Zimbabwe keeps 2020 grain subsidies amid dire food shortage
A UN special rapporteur says up to 8-million people face ‘man-made’ starvation with 60% not getting their basic food needs met
Harare — Zimbabwe President Emmerson Mnangagwa’s government will scrap its plan to remove grain subsidies in 2020, a move it says will protect impoverished citizens from rising food prices, state media reported on Thursday.
The country is experiencing its worst economic crisis in a decade, marked by soaring inflation and shortages of food, fuel, medicines and electricity.
Half Zimbabwe’s population needs food aid after a devastating drought across Southern Africa, worsened by an economy expected to shrink by 6.5% in 2019 and with month-on-month inflation at a four-month high of 38.75%.
Zimbabwe’s grain agency buys grain from farmers and releases it into the market at subsidised prices, costing the treasury tens of millions of US dollars. The government had planned to remove the subsidy in its 2020 budget.
Mnangagwa was quoted in the state-owned Herald newspaper as saying that would no longer happen. “We cannot remove the subsidy. So I am restoring it so that the price of mealie-meal is also reduced [in 2020].” Last week, the government removed import controls on maize and wheat flour to try to prevent food shortages.
The removal of the government’s grain subsidy would have seen a 10kg bag of maize meal, the country’s staple, costing Zim$102 (about US$6.30), compared to Zim$60 now, in a country with 90% unemployment.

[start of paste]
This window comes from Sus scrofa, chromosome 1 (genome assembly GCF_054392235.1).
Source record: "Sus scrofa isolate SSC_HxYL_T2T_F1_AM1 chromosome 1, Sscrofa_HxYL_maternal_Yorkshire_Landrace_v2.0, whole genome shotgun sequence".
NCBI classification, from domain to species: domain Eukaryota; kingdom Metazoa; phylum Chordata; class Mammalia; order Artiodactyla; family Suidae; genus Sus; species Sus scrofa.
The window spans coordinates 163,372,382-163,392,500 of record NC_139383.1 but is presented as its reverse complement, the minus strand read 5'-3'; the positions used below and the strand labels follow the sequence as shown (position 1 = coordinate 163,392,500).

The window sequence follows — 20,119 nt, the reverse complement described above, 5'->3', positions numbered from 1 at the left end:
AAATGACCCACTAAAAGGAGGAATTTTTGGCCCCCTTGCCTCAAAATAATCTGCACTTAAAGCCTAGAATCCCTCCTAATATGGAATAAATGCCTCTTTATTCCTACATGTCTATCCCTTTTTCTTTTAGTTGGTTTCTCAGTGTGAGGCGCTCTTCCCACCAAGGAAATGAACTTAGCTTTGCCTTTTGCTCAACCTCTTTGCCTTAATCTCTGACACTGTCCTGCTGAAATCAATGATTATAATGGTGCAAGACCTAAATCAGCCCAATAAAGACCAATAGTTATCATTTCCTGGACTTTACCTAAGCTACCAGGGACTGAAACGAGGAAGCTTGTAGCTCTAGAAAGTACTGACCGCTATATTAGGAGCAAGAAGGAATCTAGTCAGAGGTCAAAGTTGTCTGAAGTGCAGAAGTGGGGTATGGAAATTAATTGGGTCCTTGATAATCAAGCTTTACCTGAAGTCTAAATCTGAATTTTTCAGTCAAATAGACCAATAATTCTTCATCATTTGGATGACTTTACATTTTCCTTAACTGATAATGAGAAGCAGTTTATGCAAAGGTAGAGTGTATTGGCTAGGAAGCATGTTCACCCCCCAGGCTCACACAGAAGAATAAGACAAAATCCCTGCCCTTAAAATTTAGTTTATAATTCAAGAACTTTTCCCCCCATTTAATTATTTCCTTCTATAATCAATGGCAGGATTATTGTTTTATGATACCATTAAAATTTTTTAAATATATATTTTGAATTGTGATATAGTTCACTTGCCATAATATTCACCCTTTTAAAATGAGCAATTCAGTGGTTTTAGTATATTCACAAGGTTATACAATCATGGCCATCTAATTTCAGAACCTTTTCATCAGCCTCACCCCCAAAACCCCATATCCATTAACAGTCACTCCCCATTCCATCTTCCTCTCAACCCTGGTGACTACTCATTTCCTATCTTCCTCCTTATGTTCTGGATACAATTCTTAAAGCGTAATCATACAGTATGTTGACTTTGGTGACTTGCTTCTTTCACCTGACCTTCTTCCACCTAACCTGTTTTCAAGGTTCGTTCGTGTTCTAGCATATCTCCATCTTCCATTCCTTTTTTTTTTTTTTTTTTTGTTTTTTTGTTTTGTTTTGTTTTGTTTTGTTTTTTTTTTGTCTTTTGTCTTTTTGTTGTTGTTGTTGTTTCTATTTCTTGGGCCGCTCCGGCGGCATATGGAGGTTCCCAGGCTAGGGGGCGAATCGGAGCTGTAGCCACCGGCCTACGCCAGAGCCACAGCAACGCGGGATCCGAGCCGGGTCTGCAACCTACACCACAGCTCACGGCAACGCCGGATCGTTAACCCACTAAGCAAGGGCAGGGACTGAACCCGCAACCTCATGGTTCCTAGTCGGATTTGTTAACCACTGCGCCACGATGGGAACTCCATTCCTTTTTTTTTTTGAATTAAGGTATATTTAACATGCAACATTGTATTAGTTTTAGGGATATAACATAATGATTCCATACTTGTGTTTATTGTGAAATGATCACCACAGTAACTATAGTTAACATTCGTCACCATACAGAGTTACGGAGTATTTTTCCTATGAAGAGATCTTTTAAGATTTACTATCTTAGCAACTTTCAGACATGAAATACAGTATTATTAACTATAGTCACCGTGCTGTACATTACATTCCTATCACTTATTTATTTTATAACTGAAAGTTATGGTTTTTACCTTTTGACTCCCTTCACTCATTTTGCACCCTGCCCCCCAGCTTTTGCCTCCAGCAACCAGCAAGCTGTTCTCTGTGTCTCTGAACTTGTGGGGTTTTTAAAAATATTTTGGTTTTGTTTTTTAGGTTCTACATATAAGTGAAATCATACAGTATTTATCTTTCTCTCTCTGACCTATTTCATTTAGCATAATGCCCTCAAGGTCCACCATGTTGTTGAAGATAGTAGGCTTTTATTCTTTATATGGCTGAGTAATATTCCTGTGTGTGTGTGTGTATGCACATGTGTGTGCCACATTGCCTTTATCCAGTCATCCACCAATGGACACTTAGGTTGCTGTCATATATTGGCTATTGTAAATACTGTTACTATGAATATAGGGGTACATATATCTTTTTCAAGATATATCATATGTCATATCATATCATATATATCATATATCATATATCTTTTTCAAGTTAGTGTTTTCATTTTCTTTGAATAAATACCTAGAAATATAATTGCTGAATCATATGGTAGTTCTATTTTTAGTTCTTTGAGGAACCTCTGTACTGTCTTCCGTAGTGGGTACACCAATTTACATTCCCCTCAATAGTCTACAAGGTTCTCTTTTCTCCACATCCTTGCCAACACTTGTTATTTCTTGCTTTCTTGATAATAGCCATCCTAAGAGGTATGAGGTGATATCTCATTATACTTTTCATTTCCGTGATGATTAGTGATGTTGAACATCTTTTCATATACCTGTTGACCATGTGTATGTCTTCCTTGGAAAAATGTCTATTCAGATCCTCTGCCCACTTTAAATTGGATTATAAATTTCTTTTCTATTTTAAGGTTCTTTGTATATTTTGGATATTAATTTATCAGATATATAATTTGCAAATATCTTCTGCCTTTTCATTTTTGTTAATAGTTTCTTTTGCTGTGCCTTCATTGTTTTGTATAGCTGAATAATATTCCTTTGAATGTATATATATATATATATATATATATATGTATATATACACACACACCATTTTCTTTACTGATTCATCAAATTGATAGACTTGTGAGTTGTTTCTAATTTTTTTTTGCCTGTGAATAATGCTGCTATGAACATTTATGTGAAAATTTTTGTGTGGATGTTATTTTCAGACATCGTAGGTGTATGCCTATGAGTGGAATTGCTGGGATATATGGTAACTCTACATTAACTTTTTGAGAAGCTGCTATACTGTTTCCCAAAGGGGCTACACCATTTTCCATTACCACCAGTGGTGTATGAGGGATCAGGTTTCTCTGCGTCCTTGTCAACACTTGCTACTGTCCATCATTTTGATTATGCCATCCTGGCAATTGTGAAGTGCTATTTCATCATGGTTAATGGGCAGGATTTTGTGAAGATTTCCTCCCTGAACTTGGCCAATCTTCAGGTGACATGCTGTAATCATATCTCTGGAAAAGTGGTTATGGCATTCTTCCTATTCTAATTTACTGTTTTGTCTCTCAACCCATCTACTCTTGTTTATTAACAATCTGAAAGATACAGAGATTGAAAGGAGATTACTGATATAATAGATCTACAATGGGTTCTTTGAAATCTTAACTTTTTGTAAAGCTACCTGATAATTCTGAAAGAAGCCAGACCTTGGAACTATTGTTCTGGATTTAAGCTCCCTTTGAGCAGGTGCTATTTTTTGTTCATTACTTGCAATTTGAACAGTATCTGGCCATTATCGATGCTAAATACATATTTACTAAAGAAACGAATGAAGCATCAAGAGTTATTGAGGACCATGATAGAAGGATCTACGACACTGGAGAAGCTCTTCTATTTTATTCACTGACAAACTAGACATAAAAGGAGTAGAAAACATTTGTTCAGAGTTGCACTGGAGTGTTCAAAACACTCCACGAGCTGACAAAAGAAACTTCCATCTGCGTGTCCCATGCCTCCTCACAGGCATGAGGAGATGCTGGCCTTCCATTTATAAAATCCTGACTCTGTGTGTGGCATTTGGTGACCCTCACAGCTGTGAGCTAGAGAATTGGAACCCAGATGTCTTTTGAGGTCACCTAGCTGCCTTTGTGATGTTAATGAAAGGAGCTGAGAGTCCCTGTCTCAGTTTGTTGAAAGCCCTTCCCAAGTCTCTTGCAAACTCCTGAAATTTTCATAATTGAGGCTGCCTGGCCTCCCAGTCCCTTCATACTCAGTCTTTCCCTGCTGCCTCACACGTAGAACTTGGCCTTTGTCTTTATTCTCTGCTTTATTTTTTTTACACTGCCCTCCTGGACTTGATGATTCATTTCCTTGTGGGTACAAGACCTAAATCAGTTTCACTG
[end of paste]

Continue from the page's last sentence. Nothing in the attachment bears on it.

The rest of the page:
Zimbabwe’s reintroduction of a local currency after 10 years of dollarisation, coupled with the removal of subsidies on fuel and electricity, unleashed inflation, triggering frequent and sometimes deadly protests against Mnangagwa’s government.
Rights groups say at least 17 people were killed and hundreds arrested in January, after security forces cracked down on protests against fuel price increases. Police have banned further protests.
UN special rapporteur to Zimbabwe Hilal Elver said in Harare on Thursday that Zimbabwe is facing “man-made” starvation with 60% of people failing to get their basic food needs met. Elver ranked Zimbabwe among the four top countries facing severe food shortage outside nations in conflict zones.
“The people of Zimbabwe are slowly getting to a point of suffering a man-made starvation,” she told a news conference in Harare after an 11-day tour, adding that 8-million people would be affected by the end of 2019, and that this “requires urgent action to reduce food consumption gaps and save livelihoods ... Today, Zimbabwe counts among the four highest food insecure states”.
She said poor harvests are compounded by hyperinflation. “A staggering 5.5-million people are currently facing food insecurity” in rural areas due to a drought that has affected harvests, she said. Another 2.2-million people in urban areas also face food shortage and lack access to minimum public services, including health services and safe water. Elver described the numbers as “shocking”.
The economy, crippled by decades of mismanagement under former president Robert Mugabe, has failed to rebound under Mnangagwa, who took over two years ago.
“Political polarisation, economic and financial problems and erratic climatic conditions all contribute to the storm of food insecurity currently facing a country once seen as the breadbasket of Africa,” Elver said. She warned that food insecurity heightened “the risks of civil unrest and insecurity”.